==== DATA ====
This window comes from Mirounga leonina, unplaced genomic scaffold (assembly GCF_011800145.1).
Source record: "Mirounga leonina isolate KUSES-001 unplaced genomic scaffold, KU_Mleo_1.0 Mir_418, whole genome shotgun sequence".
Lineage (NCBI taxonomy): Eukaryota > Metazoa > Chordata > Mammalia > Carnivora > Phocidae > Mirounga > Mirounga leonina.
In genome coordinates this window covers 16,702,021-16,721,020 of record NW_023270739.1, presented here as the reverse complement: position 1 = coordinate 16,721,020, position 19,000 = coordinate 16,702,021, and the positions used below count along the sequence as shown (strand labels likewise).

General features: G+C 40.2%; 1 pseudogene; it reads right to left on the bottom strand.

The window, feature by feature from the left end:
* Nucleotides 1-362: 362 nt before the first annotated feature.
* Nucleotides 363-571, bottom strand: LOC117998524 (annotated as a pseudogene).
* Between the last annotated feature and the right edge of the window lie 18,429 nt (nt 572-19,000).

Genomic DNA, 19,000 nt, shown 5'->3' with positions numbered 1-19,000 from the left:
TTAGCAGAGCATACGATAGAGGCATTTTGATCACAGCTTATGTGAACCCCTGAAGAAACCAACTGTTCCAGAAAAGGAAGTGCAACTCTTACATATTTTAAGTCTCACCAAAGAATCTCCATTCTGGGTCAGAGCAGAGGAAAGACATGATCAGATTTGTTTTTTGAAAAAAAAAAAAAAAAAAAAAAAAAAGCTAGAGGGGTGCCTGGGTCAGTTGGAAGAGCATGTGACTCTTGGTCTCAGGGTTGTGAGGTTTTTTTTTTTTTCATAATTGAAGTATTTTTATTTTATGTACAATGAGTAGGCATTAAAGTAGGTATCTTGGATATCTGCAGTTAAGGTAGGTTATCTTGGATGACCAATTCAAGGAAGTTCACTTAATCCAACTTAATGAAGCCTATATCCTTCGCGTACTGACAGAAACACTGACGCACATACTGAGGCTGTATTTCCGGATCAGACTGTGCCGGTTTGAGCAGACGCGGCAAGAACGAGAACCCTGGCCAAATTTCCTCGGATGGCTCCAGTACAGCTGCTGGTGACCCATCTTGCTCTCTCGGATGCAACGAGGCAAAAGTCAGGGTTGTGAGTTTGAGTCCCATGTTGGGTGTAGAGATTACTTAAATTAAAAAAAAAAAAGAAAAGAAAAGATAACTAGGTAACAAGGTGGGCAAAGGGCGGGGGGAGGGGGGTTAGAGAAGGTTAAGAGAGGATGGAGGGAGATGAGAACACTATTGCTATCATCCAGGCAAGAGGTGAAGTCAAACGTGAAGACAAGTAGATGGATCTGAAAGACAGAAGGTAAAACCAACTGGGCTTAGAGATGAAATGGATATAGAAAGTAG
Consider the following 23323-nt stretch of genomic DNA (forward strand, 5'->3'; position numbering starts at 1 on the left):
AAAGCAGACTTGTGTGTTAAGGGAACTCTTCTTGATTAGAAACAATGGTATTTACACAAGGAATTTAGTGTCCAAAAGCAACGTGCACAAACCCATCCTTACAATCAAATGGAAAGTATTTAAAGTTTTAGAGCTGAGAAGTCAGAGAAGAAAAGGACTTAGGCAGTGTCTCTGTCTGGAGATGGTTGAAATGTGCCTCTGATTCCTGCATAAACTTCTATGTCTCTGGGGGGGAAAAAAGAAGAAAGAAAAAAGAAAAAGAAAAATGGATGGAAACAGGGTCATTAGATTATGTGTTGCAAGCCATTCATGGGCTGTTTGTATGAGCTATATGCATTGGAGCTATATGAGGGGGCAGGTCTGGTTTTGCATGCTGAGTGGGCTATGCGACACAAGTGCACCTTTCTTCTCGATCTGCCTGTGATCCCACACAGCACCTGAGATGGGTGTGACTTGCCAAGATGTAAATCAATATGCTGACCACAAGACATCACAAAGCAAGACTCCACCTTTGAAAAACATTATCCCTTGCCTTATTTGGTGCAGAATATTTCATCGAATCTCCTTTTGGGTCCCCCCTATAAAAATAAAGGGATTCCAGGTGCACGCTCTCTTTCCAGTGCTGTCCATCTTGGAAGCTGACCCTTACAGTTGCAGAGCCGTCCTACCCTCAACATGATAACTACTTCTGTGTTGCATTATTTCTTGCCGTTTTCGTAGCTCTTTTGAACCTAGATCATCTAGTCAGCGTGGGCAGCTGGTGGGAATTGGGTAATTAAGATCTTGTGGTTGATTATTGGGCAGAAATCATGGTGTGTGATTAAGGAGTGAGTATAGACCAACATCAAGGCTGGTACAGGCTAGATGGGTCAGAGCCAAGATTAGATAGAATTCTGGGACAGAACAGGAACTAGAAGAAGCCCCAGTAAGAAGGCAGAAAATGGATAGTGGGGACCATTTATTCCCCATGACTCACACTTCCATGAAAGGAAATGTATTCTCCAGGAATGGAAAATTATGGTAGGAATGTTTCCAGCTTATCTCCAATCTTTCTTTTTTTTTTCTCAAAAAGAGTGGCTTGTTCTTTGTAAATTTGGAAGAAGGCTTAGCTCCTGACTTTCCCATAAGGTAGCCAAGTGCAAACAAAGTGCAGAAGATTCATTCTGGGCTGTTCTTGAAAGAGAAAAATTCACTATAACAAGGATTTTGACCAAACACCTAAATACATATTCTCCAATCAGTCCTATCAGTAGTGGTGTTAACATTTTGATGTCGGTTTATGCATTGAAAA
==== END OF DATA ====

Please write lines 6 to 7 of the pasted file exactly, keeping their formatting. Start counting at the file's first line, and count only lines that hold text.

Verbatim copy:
The window, feature by feature from the left end:
* Nucleotides 1-362: 362 nt before the first annotated feature.